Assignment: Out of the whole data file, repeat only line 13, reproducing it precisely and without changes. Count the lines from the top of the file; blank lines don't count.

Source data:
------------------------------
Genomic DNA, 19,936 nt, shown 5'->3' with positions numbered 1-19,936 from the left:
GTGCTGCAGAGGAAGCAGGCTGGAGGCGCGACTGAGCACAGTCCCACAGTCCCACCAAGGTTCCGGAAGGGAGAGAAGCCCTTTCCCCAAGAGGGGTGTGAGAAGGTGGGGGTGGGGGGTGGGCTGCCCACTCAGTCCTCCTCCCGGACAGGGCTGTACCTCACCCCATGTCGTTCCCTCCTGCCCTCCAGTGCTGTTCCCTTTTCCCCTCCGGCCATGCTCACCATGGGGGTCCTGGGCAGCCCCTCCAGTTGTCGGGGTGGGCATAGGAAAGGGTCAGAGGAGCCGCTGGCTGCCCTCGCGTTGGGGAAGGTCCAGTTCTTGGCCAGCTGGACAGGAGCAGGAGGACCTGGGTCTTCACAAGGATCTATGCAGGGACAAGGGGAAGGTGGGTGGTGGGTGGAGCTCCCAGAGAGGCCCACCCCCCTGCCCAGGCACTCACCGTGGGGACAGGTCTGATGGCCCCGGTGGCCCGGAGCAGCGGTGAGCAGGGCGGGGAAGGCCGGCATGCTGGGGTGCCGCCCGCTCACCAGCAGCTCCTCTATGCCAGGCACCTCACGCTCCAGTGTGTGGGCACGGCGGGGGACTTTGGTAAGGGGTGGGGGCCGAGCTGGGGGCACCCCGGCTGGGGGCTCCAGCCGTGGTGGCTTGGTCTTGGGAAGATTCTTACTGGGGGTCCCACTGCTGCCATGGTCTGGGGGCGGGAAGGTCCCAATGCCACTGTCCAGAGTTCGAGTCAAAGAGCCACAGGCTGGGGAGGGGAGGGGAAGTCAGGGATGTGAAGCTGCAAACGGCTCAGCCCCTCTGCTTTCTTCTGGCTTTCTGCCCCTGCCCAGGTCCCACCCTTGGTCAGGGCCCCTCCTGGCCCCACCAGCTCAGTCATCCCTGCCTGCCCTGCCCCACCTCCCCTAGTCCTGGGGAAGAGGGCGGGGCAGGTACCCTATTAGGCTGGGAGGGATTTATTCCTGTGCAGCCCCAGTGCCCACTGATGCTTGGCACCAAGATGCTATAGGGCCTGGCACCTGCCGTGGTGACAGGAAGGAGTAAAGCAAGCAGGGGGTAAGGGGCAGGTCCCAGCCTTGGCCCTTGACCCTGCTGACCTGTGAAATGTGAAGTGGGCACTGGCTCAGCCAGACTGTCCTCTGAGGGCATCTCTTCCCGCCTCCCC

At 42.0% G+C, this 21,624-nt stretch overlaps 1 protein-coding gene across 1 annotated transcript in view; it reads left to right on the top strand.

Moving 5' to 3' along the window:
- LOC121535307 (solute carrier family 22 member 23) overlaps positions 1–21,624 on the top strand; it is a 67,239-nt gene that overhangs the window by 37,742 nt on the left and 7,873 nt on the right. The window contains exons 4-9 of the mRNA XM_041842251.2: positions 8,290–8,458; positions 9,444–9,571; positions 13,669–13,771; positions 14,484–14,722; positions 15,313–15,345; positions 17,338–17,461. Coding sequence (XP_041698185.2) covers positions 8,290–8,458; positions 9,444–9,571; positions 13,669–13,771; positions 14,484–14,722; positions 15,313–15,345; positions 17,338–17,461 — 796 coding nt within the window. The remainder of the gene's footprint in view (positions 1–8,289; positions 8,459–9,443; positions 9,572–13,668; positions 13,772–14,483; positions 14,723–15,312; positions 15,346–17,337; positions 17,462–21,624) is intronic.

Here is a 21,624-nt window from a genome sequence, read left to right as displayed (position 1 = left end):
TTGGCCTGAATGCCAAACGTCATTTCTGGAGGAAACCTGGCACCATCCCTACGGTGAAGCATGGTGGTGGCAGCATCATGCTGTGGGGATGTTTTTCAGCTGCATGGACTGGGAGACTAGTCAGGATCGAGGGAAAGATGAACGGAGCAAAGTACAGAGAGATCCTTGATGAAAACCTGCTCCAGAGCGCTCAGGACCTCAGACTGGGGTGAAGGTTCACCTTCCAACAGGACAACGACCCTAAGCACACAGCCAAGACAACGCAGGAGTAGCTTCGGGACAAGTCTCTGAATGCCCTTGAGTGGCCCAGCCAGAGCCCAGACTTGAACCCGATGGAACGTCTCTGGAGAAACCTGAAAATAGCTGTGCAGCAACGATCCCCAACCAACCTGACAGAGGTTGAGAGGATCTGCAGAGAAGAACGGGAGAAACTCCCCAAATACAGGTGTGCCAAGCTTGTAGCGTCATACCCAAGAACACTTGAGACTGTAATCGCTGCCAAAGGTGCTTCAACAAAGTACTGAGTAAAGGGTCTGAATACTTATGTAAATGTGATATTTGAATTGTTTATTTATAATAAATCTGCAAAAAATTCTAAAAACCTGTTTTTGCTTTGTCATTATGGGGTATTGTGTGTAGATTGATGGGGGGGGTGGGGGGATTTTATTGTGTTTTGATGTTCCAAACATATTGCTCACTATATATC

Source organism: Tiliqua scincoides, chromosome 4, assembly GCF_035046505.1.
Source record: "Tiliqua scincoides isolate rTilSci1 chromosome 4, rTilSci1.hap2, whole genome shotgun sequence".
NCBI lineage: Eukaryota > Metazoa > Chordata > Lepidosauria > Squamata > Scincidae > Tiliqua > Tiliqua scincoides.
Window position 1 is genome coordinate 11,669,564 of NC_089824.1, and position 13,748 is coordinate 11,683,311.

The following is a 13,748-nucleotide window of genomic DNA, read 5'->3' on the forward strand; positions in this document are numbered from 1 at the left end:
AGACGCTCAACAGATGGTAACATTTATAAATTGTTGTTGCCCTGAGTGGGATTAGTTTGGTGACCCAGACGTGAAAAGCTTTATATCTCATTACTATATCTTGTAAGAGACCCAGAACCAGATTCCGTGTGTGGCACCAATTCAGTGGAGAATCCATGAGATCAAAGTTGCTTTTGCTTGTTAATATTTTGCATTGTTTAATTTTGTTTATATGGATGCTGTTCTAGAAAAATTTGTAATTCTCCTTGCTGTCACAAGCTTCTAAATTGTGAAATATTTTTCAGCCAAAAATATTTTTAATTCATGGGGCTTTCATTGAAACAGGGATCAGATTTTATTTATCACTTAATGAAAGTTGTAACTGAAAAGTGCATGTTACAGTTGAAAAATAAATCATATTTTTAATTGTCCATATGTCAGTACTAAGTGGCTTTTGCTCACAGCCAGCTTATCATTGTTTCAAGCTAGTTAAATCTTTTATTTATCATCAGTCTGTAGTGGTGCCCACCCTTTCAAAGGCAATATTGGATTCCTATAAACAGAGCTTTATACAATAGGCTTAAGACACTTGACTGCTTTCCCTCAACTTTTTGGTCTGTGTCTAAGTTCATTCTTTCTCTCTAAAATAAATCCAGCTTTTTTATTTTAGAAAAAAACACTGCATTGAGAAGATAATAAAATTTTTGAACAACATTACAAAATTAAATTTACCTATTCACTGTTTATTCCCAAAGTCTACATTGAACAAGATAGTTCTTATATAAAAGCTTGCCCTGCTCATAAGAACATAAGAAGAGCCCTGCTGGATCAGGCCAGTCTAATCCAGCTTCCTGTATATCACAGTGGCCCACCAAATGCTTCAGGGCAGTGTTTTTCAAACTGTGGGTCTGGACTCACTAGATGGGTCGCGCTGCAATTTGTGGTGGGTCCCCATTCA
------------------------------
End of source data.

AGACGCTCAACAGATGGTAACATTTATAAATTGTTGTTGCCCTGAGTGGGATTAGTTTGGTGACCCAGACGTGAAAAGCTTTATATCTCATTACTATATCTTGTAAGAGACCCAGAACCAGATTCCGTGTGTGGCACCAATTCAGTGGAGAATCCATGAGATCAAAGTTGCTTTTGCTTGTTAATATTTTGCATTGTTTAATTTTGTTTATATGGATGCTGTTCTAGAAAAATTTGTAATTCTCCTTGCTGTCACAAGCTTCTAAATTGTGAAATATTTTTCAGCCAAAAATATTTTTAATTCATGGGGCTTTCATTGAAACAGGGATCAGATTTTATTTATCACTTAATGAAAGTTGTAACTGAAAAGTGCATGTTACAGTTGAAAAATAAATCATATTTTTAATTGTCCATATGTCAGTACTAAGTGGCTTTTGCTCACAGCCAGCTTATCATTGTTTCAAGCTAGTTAAATCTTTTATTTATCATCAGTCTGTAGTGGTGCCCACCCTTTCAAAGGCAATATTGGATTCCTATAAACAGAGCTTTATACAATAGGCTTAAGACACTTGACTGCTTTCCCTCAACTTTTTGGTCTGTGTCTAAGTTCATTCTTTCTCTCTAAAATAAATCCAGCTTTTTTATTTTAGAAAAAAACACTGCATTGAGAAGATAATAAAATTTTTGAACAACATTACAAAATTAAATTTACCTATTCACTGTTTATTCCCAAAGTCTACATTGAACAAGATAGTTCTTATATAAAAGCTTGCCCTGCTCATAAGAACATAAGAAGAGCCCTGCTGGATCAGGCCAGTCTAATCCAGCTTCCTGTATATCACAGTGGCCCACCAAATGCTTCAGGGCAGTGTTTTTCAAACTGTGGGTCTGGACTCACTAGATGGGTCGCGCTGCAATTTGTGGTGGGTCCCCATTCA